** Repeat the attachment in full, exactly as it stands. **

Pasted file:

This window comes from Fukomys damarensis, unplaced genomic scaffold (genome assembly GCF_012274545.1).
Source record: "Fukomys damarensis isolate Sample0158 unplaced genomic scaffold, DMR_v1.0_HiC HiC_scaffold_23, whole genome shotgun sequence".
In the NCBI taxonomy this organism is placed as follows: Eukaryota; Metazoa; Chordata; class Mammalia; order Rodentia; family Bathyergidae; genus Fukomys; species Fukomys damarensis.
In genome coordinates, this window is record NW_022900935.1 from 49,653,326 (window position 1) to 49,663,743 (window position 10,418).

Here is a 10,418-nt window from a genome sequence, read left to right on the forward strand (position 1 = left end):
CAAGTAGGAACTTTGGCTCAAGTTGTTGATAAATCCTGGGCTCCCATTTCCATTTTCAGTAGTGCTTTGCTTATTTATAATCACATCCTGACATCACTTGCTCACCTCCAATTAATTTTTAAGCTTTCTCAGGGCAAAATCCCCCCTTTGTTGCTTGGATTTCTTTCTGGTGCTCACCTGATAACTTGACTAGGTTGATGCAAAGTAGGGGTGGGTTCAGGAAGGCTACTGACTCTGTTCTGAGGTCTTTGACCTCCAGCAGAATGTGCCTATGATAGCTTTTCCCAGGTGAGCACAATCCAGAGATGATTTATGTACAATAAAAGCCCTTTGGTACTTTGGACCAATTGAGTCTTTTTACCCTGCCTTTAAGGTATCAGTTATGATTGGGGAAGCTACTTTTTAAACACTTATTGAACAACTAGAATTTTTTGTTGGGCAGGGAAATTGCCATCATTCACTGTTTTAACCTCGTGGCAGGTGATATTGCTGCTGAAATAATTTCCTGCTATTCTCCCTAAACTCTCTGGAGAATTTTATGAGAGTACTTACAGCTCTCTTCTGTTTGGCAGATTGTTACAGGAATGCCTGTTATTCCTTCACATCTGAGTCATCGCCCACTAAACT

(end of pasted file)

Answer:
This window comes from Fukomys damarensis, unplaced genomic scaffold (genome assembly GCF_012274545.1).
Source record: "Fukomys damarensis isolate Sample0158 unplaced genomic scaffold, DMR_v1.0_HiC HiC_scaffold_23, whole genome shotgun sequence".
In the NCBI taxonomy this organism is placed as follows: Eukaryota; Metazoa; Chordata; class Mammalia; order Rodentia; family Bathyergidae; genus Fukomys; species Fukomys damarensis.
In genome coordinates, this window is record NW_022900935.1 from 49,653,326 (window position 1) to 49,663,743 (window position 10,418).

Here is a 10,418-nt window from a genome sequence, read left to right on the forward strand (position 1 = left end):
CAAGTAGGAACTTTGGCTCAAGTTGTTGATAAATCCTGGGCTCCCATTTCCATTTTCAGTAGTGCTTTGCTTATTTATAATCACATCCTGACATCACTTGCTCACCTCCAATTAATTTTTAAGCTTTCTCAGGGCAAAATCCCCCCTTTGTTGCTTGGATTTCTTTCTGGTGCTCACCTGATAACTTGACTAGGTTGATGCAAAGTAGGGGTGGGTTCAGGAAGGCTACTGACTCTGTTCTGAGGTCTTTGACCTCCAGCAGAATGTGCCTATGATAGCTTTTCCCAGGTGAGCACAATCCAGAGATGATTTATGTACAATAAAAGCCCTTTGGTACTTTGGACCAATTGAGTCTTTTTACCCTGCCTTTAAGGTATCAGTTATGATTGGGGAAGCTACTTTTTAAACACTTATTGAACAACTAGAATTTTTTGTTGGGCAGGGAAATTGCCATCATTCACTGTTTTAACCTCGTGGCAGGTGATATTGCTGCTGAAATAATTTCCTGCTATTCTCCCTAAACTCTCTGGAGAATTTTATGAGAGTACTTACAGCTCTCTTCTGTTTGGCAGATTGTTACAGGAATGCCTGTTATTCCTTCACATCTGAGTCATCGCCCACTAAACT